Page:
An observation by Oxford University mathematician Nick Trefethen:

A student leaves university in America with a transcript full of information. Even with grade inflation, there are thirty marks of A or A- or B+ or B to look at, each one attached to a different course like Advanced Calculus or 20th Century Philosophy or Introduction to Economics. Grade-point averages are constructed from these transcripts and reported to three digits of accuracy.

An Oxford graduate finishes with no transcript, just a degree result which may be a First, a II.1, a II.2, a Third, a Pass, or a Fail. Failures are more or less nonexistent, and the numbers last year [2000] for the other degrees were 691, 1925, 374, 39, and 3, respectively. The corresponding probabilities are 23%, 63%, 12%, 1%, and 0.1%.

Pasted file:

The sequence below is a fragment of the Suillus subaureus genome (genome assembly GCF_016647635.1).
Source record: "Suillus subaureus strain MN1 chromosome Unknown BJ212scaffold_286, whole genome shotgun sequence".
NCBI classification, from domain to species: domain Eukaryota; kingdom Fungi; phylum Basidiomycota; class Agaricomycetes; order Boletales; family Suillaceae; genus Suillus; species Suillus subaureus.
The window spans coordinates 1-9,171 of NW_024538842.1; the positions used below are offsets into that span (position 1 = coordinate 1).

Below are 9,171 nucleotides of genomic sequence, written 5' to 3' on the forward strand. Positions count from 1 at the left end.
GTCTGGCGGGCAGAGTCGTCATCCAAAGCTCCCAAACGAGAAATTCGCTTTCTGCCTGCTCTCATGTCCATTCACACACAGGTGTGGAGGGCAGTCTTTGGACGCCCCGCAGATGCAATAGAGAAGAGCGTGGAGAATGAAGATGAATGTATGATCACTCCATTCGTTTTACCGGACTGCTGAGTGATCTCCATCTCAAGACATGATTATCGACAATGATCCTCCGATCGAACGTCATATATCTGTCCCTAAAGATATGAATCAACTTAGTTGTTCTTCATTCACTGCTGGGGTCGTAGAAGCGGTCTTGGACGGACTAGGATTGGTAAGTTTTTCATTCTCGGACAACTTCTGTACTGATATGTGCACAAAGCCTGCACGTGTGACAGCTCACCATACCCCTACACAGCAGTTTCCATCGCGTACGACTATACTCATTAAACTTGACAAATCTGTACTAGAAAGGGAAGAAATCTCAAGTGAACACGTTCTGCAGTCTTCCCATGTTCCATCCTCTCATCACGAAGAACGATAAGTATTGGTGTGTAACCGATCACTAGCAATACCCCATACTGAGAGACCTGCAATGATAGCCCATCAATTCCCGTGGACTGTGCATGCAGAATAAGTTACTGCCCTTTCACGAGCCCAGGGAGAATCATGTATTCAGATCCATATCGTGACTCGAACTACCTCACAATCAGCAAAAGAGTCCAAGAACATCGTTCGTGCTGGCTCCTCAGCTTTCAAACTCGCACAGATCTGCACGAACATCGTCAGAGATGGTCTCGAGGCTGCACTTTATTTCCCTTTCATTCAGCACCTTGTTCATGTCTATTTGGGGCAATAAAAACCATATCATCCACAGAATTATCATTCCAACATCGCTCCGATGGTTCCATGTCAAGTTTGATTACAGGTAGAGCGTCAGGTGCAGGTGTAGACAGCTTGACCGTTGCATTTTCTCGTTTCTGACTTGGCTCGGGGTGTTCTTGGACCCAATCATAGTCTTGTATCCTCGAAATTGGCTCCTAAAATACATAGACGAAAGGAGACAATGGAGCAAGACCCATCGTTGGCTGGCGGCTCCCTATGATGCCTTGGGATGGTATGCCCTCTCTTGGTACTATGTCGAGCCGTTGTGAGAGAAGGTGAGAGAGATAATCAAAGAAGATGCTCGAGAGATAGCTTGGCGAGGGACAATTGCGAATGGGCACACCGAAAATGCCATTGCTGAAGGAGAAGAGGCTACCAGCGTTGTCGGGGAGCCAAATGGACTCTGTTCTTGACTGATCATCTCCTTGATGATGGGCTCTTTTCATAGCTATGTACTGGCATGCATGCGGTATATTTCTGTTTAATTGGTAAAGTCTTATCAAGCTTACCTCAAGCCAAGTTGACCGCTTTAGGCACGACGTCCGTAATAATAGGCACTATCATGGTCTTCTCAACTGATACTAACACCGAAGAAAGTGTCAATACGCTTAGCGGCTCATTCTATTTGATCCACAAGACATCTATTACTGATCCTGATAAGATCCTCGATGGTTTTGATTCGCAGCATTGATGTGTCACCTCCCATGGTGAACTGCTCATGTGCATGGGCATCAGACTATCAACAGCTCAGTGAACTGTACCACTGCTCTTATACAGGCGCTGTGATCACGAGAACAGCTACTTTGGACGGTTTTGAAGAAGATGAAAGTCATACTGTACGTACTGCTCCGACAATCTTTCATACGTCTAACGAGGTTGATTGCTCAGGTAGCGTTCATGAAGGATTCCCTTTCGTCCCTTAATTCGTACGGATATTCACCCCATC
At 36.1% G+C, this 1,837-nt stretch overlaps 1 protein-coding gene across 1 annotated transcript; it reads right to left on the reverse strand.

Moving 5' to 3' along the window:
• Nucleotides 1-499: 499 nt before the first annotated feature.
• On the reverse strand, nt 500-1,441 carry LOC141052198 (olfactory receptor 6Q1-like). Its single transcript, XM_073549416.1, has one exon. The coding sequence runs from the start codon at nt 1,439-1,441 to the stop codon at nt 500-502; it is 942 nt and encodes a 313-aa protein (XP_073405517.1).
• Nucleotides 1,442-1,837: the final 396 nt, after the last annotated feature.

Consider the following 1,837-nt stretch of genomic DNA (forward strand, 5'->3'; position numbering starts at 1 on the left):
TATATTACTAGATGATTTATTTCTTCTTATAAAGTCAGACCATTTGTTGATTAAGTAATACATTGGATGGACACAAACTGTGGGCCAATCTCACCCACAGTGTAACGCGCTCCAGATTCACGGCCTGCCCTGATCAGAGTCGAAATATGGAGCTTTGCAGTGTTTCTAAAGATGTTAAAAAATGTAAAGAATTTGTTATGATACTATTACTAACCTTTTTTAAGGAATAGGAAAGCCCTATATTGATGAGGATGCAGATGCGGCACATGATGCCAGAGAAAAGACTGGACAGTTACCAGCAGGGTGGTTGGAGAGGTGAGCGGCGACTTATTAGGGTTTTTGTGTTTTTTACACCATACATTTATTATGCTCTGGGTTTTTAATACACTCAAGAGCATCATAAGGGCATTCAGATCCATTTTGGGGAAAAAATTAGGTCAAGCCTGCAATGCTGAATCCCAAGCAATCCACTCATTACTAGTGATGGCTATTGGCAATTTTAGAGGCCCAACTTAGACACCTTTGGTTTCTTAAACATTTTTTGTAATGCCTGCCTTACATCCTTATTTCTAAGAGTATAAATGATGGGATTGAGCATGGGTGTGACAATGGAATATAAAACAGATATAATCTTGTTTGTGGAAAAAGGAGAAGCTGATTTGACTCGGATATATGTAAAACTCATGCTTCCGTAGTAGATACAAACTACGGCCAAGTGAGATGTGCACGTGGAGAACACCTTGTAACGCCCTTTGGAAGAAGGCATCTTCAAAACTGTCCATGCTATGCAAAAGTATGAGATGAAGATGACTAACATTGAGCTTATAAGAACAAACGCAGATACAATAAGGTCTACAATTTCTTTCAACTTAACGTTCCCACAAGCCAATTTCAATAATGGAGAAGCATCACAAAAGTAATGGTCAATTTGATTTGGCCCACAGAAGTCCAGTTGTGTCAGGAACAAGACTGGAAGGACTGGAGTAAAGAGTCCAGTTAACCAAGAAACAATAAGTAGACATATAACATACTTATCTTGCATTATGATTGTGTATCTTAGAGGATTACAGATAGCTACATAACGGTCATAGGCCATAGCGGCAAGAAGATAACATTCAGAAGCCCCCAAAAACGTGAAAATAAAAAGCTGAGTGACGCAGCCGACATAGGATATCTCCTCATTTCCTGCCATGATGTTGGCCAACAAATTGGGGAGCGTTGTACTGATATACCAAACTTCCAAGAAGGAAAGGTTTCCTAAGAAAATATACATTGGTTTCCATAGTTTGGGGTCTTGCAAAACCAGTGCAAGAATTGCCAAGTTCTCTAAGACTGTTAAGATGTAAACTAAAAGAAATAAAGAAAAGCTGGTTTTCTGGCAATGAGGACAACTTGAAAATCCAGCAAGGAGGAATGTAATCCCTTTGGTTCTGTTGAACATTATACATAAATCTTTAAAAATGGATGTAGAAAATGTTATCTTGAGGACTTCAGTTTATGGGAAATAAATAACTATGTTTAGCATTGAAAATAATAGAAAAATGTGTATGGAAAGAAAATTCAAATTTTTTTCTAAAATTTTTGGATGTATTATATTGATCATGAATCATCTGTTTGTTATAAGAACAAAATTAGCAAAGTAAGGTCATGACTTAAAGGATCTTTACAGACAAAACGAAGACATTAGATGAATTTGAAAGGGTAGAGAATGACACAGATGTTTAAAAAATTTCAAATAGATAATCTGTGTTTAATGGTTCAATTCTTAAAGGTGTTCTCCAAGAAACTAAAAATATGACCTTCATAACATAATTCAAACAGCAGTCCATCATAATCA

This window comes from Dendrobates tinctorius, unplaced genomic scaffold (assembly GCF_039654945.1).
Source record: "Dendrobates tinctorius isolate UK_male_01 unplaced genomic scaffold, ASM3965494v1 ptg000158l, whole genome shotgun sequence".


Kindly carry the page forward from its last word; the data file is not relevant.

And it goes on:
If you add up these probabilities times their base 2 logarithms, all times minus one, you find out how much information there is in an Oxford degree. The result is: 1.37 bits of information.

(From Trefethen’s Index Cards, 2011.)